After that disastrous meeting with her son, Raffi appears on the bridge, sucking on her vape pen, bottle of whiskey in hand. Even in her darkest moments, Raffi proves herself to be a clever, capable woman. She convinces to allow the ship safe passage to the Borg cube. Afterward, when Rios wakes her up from a drunken sleep with a cup of coffee and tells her that Soji (the synth they’ve been searching for) is indeed alive, a spark of excitement flickers behind her eyes.
When Picard sees her next (in the infirmary, where Agnes has lapsed into a coma) Raffi is wearing a clean uniform and her hair is pulled back neatly from her face. She couldn’t reconcile with her son, but she can redeem herself in another way: By supporting her friends and diving into her work, an ethos at the heart of Star Trek. Instead of giving into hopelessness, Raffi finds a way out.
Her journey isn’t easy, and the show doesn’t gloss over the relapses and rock bottom moments that addicts must conquer to survive. Raffi’s struggle is treated with compassion. She’s not a failure for wanting to drink or messing up as a mom. She’s just a woman learning how to manage her pain. She can’t make it disappear, but she can find productive ways to begin to heal.
Raffi’s strength is that she’s a fighter at heart. She’s too stubborn to let her friends go on an adventure without her. So she transforms the anger that led to alcoholism into fuel. She becomes determined to solve the puzzle of the attack on Mars.
When she locks herself out of the replicators in a bid to stay sober, I clapped for her, near tears. Later, she consoles a distraught Rios, another former Starfleet officer who is battling his own vicious demons, and this time their roles are reversed: She’s handing him the sobering cup of coffee. What stood out to me is not that his story ultimately proves that her conspiracy theory is actually correct (the Romulans were behind the attack on Mars that condemned their own people). Instead, I saw a glimmer of Raffi at her very best.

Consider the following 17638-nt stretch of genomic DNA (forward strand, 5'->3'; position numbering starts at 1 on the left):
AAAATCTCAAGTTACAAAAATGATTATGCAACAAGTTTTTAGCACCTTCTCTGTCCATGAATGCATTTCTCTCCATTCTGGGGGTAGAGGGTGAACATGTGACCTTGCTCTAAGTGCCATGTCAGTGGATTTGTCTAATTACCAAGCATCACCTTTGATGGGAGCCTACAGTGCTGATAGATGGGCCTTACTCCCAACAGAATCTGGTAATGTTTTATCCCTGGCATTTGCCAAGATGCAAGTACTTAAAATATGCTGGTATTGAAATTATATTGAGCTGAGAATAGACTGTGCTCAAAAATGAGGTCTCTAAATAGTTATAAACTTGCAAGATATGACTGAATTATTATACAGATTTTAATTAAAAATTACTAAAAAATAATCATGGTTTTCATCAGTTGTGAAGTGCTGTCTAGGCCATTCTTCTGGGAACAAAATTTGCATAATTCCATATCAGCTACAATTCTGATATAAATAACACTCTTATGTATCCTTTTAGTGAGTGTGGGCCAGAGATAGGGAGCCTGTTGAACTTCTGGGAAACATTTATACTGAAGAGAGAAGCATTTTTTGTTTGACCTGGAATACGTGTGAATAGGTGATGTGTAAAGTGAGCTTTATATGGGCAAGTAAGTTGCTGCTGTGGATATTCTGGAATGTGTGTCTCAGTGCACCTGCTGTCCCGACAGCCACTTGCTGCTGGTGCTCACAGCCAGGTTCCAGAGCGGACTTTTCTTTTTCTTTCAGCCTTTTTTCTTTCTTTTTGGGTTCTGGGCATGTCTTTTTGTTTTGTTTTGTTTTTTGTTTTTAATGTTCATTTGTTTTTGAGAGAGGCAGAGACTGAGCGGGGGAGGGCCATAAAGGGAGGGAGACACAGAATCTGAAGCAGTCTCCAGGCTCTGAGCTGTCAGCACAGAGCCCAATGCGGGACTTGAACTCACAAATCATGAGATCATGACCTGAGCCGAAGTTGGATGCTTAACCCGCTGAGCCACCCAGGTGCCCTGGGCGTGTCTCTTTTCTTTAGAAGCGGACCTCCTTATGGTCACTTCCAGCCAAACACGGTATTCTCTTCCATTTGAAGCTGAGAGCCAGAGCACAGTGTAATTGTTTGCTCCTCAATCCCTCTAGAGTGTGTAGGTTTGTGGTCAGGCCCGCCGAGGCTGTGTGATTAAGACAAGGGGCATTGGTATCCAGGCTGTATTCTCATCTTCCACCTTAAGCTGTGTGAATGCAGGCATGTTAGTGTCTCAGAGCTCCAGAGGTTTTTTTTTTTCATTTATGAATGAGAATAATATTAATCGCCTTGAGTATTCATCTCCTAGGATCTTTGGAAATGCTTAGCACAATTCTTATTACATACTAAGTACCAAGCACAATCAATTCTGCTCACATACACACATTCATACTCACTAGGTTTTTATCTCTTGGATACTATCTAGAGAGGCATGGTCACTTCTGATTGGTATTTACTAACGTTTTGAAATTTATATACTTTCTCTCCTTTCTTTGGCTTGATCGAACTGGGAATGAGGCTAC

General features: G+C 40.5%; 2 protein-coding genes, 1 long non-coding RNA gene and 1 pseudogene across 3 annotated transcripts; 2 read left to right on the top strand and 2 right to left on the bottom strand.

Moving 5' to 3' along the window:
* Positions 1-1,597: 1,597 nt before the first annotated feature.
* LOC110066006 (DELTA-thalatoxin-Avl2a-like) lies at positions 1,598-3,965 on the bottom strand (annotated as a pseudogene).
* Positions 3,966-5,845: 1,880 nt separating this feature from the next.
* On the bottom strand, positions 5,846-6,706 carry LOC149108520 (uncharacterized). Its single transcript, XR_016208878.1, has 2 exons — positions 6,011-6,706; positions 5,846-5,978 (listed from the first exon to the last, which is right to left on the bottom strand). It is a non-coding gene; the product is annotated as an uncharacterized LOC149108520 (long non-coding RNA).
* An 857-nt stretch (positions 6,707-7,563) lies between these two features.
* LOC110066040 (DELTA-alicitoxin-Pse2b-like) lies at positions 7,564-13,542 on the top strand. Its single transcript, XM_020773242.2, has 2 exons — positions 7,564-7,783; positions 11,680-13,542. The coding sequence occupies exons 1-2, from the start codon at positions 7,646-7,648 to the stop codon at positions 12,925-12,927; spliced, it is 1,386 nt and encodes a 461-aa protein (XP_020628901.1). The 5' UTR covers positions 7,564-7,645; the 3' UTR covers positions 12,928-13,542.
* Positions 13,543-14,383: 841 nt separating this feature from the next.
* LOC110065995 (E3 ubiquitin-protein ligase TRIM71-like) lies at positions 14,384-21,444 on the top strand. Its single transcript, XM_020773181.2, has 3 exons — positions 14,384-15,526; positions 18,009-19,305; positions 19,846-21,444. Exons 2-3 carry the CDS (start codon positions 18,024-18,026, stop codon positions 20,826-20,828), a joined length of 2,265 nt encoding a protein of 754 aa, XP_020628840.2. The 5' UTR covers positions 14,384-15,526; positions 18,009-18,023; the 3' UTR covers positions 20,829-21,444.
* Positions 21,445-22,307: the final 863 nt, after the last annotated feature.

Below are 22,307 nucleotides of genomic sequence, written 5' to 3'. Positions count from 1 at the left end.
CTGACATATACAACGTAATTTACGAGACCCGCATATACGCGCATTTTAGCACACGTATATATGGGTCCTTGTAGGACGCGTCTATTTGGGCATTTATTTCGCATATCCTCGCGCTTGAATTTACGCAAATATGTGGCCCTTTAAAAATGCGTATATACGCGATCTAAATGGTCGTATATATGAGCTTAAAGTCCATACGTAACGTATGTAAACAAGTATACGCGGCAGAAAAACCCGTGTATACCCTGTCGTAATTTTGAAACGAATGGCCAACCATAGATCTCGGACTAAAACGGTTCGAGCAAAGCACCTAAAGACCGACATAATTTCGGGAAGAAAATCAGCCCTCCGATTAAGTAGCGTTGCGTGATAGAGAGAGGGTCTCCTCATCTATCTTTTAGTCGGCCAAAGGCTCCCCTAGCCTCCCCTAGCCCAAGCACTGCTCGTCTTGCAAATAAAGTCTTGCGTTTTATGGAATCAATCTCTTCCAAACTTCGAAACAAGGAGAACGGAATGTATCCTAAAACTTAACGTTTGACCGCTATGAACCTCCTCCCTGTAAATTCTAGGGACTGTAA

As Rios is telling his story, you can see the gears turning behind her eyes. She is smart, inquisitive, compassionate; she always has been. Raffi’s evolution over the course of the show’s first season is a moving homage to complicated mothers like my own, women who deserve redemption, and a chance to reinvent their relationships to their children and chosen families.
The mother that loves me and wants to take care of me hasn’t disappeared either. She’ll be waiting for me, and when I’m ready perhaps we’ll have the reunion Raffi didn’t get. In the meantime, I’m sure Raffi will face more challenges that will test the progress she’s made so far. Only next time, she will face them with her friends behind her, and the knowledge that she doesn’t need alcohol to escape her problems. She can face them head on, and not just survive, but thrive.
Elisabeth Sherman (she/her) is a food and culture writer based in Jersey City. Follow her on Twitter at @shermanelis.
Star Trek: Picard streams on Paramount+ in the United States, in Canada on Bell Media’s CTV Sci-Fi Channel and streams on Crave, and on Amazon Prime Video in more than 200 countries and territories.